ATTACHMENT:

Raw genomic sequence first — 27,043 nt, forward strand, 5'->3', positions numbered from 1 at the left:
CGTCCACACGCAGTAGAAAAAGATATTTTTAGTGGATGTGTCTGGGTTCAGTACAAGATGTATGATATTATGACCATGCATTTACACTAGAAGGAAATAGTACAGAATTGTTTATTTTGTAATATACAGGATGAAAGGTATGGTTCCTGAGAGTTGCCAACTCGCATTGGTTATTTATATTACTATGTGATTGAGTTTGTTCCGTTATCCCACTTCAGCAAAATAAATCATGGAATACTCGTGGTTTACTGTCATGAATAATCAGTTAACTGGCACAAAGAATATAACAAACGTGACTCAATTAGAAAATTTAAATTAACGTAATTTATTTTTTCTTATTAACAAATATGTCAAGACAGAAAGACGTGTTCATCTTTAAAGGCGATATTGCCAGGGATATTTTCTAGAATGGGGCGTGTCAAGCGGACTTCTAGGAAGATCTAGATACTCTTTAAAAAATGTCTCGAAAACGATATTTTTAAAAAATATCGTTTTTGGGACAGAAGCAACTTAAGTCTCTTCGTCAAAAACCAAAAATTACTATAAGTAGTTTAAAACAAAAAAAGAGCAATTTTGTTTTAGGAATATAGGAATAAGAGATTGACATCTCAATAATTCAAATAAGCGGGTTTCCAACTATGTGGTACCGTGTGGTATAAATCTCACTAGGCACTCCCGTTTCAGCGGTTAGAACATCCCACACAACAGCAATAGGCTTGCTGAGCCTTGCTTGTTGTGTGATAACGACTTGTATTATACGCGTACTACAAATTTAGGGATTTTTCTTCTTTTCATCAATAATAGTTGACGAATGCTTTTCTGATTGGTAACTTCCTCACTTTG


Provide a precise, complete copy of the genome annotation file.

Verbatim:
Raw genomic sequence first — 27,043 nt, forward strand, 5'->3', positions numbered from 1 at the left:
CGTCCACACGCAGTAGAAAAAGATATTTTTAGTGGATGTGTCTGGGTTCAGTACAAGATGTATGATATTATGACCATGCATTTACACTAGAAGGAAATAGTACAGAATTGTTTATTTTGTAATATACAGGATGAAAGGTATGGTTCCTGAGAGTTGCCAACTCGCATTGGTTATTTATATTACTATGTGATTGAGTTTGTTCCGTTATCCCACTTCAGCAAAATAAATCATGGAATACTCGTGGTTTACTGTCATGAATAATCAGTTAACTGGCACAAAGAATATAACAAACGTGACTCAATTAGAAAATTTAAATTAACGTAATTTATTTTTTCTTATTAACAAATATGTCAAGACAGAAAGACGTGTTCATCTTTAAAGGCGATATTGCCAGGGATATTTTCTAGAATGGGGCGTGTCAAGCGGACTTCTAGGAAGATCTAGATACTCTTTAAAAAATGTCTCGAAAACGATATTTTTAAAAAATATCGTTTTTGGGACAGAAGCAACTTAAGTCTCTTCGTCAAAAACCAAAAATTACTATAAGTAGTTTAAAACAAAAAAAGAGCAATTTTGTTTTAGGAATATAGGAATAAGAGATTGACATCTCAATAATTCAAATAAGCGGGTTTCCAACTATGTGGTACCGTGTGGTATAAATCTCACTAGGCACTCCCGTTTCAGCGGTTAGAACATCCCACACAACAGCAATAGGCTTGCTGAGCCTTGCTTGTTGTGTGATAACGACTTGTATTATACGCGTACTACAAATTTAGGGATTTTTCTTCTTTTCATCAATAATAGTTGACGAATGCTTTTCTGATTGGTAACTTCCTCACTTTG